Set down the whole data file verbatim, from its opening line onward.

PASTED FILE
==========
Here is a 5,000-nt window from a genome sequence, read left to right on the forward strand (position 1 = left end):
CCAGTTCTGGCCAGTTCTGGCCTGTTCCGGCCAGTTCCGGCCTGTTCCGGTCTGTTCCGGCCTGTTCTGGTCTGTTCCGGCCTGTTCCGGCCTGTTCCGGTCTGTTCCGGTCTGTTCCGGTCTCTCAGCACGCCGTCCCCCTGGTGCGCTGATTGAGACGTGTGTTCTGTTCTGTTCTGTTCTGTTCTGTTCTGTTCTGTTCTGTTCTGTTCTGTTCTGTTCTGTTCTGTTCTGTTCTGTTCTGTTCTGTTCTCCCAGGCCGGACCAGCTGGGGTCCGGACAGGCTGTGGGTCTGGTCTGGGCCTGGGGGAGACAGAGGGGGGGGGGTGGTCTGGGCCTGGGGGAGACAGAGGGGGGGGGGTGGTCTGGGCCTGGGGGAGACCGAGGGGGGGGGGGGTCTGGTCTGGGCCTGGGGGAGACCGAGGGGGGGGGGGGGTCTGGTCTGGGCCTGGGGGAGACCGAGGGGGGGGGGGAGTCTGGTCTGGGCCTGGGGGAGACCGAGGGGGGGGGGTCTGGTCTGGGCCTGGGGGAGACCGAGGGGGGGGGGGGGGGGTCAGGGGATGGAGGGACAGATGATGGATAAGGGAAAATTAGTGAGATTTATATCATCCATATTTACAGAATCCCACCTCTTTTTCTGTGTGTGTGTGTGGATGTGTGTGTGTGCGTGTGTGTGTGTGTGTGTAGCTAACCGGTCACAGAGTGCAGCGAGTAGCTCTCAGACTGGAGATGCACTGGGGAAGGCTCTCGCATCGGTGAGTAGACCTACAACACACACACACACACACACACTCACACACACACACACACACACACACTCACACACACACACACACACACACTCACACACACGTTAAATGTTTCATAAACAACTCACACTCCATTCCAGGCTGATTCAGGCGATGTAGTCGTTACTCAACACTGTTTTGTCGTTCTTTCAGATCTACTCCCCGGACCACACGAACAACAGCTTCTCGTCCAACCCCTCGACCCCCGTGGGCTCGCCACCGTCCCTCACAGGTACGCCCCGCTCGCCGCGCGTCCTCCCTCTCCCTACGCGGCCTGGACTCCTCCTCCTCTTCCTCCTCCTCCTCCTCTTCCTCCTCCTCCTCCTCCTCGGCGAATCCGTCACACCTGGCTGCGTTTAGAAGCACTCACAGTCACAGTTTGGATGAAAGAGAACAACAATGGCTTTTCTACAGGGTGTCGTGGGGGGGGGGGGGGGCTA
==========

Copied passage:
Here is a 5,000-nt window from a genome sequence, read left to right on the forward strand (position 1 = left end):
CCAGTTCTGGCCAGTTCTGGCCTGTTCCGGCCAGTTCCGGCCTGTTCCGGTCTGTTCCGGCCTGTTCTGGTCTGTTCCGGCCTGTTCCGGCCTGTTCCGGTCTGTTCCGGTCTGTTCCGGTCTCTCAGCACGCCGTCCCCCTGGTGCGCTGATTGAGACGTGTGTTCTGTTCTGTTCTGTTCTGTTCTGTTCTGTTCTGTTCTGTTCTGTTCTGTTCTGTTCTGTTCTGTTCTGTTCTGTTCTGTTCTGTTCTCCCAGGCCGGACCAGCTGGGGTCCGGACAGGCTGTGGGTCTGGTCTGGGCCTGGGGGAGACAGAGGGGGGGGGGTGGTCTGGGCCTGGGGGAGACAGAGGGGGGGGGGTGGTCTGGGCCTGGGGGAGACCGAGGGGGGGGGGGGTCTGGTCTGGGCCTGGGGGAGACCGAGGGGGGGGGGGGGTCTGGTCTGGGCCTGGGGGAGACCGAGGGGGGGGGGGAGTCTGGTCTGGGCCTGGGGGAGACCGAGGGGGGGGGGTCTGGTCTGGGCCTGGGGGAGACCGAGGGGGGGGGGGGGGGGTCAGGGGATGGAGGGACAGATGATGGATAAGGGAAAATTAGTGAGATTTATATCATCCATATTTACAGAATCCCACCTCTTTTTCTGTGTGTGTGTGTGGATGTGTGTGTGTGCGTGTGTGTGTGTGTGTGTAGCTAACCGGTCACAGAGTGCAGCGAGTAGCTCTCAGACTGGAGATGCACTGGGGAAGGCTCTCGCATCGGTGAGTAGACCTACAACACACACACACACACACACACTCACACACACACACACACACACACACTCACACACACACACACACACACACTCACACACACGTTAAATGTTTCATAAACAACTCACACTCCATTCCAGGCTGATTCAGGCGATGTAGTCGTTACTCAACACTGTTTTGTCGTTCTTTCAGATCTACTCCCCGGACCACACGAACAACAGCTTCTCGTCCAACCCCTCGACCCCCGTGGGCTCGCCACCGTCCCTCACAGGTACGCCCCGCTCGCCGCGCGTCCTCCCTCTCCCTACGCGGCCTGGACTCCTCCTCCTCTTCCTCCTCCTCCTCCTCTTCCTCCTCCTCCTCCTCCTCGGCGAATCCGTCACACCTGGCTGCGTTTAGAAGCACTCACAGTCACAGTTTGGATGAAAGAGAACAACAATGGCTTTTCTACAGGGTGTCGTGGGGGGGGGGGGGGGCTA